Our Lady of Guadalupe is one of the most reproduced images of the Christian world. This copy by Antonio and Manuel de Arellano depicts the Virgin surrounded by four vignettes, which narrate her appearances to the Indian Juan Diego in 1531 and the unveiling of her miraculous image imprinted on his cloak.
To meet increasing demand for reputable copies, the Mexican artist Juan Correa (c. 1645–1716) produced a waxed-paper template that enabled painters to accurately reproduce the design. This accounts for the comparable dimensions of some copies, despite variations of style and details. The Arellanos added the inscription “touched to the original” (tocada a la original) to emphasize that their copy was endowed with the power of the true relic.
From exhibition Archive of the World, 2022 (for more information see the catalogue entry by Jeanette F. Peterson in the accompanying publication, cat. no. 5, pp. 45–49)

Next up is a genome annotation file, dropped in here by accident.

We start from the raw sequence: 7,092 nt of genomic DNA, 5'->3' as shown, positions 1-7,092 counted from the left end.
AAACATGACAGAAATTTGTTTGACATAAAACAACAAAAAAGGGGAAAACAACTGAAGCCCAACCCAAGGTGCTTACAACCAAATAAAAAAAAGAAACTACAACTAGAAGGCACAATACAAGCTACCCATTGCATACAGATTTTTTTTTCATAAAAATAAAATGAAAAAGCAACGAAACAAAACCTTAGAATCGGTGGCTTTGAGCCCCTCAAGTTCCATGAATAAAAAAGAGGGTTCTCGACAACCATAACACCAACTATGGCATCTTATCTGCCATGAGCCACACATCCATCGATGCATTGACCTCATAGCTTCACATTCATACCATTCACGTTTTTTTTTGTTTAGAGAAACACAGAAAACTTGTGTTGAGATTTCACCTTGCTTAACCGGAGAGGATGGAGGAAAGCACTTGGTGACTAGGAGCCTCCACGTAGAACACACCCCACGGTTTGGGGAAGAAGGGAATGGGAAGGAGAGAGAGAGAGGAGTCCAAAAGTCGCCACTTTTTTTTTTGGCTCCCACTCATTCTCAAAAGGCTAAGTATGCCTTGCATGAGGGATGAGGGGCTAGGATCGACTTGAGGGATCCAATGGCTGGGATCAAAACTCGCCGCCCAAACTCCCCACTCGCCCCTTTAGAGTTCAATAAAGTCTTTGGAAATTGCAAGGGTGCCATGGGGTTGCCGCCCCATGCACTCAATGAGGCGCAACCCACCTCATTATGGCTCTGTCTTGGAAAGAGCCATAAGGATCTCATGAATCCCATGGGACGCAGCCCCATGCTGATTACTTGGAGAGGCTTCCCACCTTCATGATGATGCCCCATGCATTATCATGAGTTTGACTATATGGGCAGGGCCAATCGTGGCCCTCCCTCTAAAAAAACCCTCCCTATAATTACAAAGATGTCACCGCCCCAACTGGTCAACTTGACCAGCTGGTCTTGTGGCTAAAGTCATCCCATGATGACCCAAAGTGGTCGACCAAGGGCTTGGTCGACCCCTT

- Katzew, Ilona, ed. Archive of the World: Art and Imagination in Spanish America, 1500–1800: Highlights from LACMA’s Collection. Exh. Cat. Los Angeles: Los Angeles County Museum of Art; New York: DelMonico Books/D.A.P., 2022.
Ilona Katzew, “Acquired Yesterday: Our Lady of Guadalupe,” Unframed, June 25, 2009, https://unframed.lacma.org/2009/06/25/just-acquired-our-lady-of-guadalupe.
- Contested Visions in the Spanish Colonial World Los Angeles, CA, Los Angeles County Museum of Art, November 6, 2011 - January 29, 2012
- Archive of the World: Art and Imagination in Spanish America, 1500–1800*** Los Angeles, CA, Los Angeles County Museum of Art, June 12, 2022 - October 30, 2022
- Archive of the World: Art and Imagination in Spanish America, 1500–1800*** Nashville, TN, Frist Art Museum, October 20, 2023 - January 28, 2024